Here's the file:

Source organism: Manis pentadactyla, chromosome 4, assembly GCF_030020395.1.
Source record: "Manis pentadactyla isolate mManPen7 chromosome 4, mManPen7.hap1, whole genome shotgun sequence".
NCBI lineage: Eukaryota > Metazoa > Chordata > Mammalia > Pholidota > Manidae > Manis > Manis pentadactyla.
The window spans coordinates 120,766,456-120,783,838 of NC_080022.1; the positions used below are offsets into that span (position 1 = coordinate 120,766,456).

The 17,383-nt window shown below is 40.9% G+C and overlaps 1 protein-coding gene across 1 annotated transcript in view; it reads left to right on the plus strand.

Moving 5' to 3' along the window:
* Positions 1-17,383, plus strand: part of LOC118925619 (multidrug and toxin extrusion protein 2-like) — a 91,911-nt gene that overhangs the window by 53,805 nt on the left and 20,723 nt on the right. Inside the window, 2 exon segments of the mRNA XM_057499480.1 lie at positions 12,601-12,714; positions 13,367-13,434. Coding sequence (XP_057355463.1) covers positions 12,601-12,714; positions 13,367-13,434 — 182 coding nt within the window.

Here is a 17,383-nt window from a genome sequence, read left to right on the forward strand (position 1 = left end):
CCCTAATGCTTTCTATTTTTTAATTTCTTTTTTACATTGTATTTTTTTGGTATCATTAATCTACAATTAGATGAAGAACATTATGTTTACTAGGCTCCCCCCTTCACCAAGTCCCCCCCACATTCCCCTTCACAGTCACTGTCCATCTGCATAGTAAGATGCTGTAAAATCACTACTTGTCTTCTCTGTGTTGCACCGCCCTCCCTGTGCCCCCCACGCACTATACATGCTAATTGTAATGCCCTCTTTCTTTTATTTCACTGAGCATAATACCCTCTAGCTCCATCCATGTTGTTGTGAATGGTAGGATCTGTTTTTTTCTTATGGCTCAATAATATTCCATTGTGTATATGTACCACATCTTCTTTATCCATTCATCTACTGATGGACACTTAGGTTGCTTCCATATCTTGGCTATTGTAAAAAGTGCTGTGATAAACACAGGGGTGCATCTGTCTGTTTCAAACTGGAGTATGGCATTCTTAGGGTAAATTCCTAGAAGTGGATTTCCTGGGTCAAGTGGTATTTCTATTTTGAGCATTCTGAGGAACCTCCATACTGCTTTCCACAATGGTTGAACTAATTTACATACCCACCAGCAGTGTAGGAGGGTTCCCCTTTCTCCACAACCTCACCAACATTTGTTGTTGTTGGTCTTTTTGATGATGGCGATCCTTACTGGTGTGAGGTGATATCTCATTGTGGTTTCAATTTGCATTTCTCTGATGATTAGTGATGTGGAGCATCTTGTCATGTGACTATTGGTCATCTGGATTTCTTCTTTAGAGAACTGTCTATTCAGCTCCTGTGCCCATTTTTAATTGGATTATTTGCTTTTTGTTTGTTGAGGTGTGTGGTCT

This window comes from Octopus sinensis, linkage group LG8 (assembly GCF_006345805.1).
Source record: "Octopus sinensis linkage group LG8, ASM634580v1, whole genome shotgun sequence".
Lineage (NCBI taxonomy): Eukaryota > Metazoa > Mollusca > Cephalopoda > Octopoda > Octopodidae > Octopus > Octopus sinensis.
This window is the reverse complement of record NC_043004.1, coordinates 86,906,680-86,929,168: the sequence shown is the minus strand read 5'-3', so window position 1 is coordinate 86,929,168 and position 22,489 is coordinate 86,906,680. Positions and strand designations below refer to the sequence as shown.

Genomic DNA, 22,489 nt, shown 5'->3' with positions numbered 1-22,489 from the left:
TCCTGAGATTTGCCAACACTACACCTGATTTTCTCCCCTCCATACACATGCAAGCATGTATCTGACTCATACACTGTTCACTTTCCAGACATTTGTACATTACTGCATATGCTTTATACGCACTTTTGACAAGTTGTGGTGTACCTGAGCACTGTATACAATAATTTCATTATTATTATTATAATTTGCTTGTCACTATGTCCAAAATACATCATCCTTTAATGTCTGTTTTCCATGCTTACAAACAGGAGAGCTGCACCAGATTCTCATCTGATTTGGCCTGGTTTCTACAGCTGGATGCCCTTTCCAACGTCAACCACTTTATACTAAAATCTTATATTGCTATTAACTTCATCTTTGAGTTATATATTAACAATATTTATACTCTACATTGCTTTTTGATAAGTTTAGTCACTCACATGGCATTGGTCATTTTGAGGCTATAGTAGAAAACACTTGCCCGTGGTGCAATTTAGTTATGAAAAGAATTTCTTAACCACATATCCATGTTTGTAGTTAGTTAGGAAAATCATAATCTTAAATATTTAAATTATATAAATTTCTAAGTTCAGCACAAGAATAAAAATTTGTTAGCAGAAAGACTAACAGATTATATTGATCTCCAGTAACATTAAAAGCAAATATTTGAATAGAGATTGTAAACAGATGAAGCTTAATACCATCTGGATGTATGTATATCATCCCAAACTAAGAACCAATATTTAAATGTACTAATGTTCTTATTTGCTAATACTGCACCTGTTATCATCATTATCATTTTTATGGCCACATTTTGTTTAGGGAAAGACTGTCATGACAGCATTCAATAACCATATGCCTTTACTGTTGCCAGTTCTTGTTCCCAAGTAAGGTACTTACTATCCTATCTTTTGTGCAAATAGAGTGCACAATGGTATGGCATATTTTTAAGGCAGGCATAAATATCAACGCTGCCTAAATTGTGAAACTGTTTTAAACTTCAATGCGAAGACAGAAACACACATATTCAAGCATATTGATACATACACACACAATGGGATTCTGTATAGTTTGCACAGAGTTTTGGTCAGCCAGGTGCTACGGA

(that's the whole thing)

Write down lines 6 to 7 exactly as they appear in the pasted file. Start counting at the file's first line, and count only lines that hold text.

Moving 5' to 3' along the window:
* Positions 1-17,383, plus strand: part of LOC118925619 (multidrug and toxin extrusion protein 2-like) — a 91,911-nt gene that overhangs the window by 53,805 nt on the left and 20,723 nt on the right. Inside the window, 2 exon segments of the mRNA XM_057499480.1 lie at positions 12,601-12,714; positions 13,367-13,434. Coding sequence (XP_057355463.1) covers positions 12,601-12,714; positions 13,367-13,434 — 182 coding nt within the window.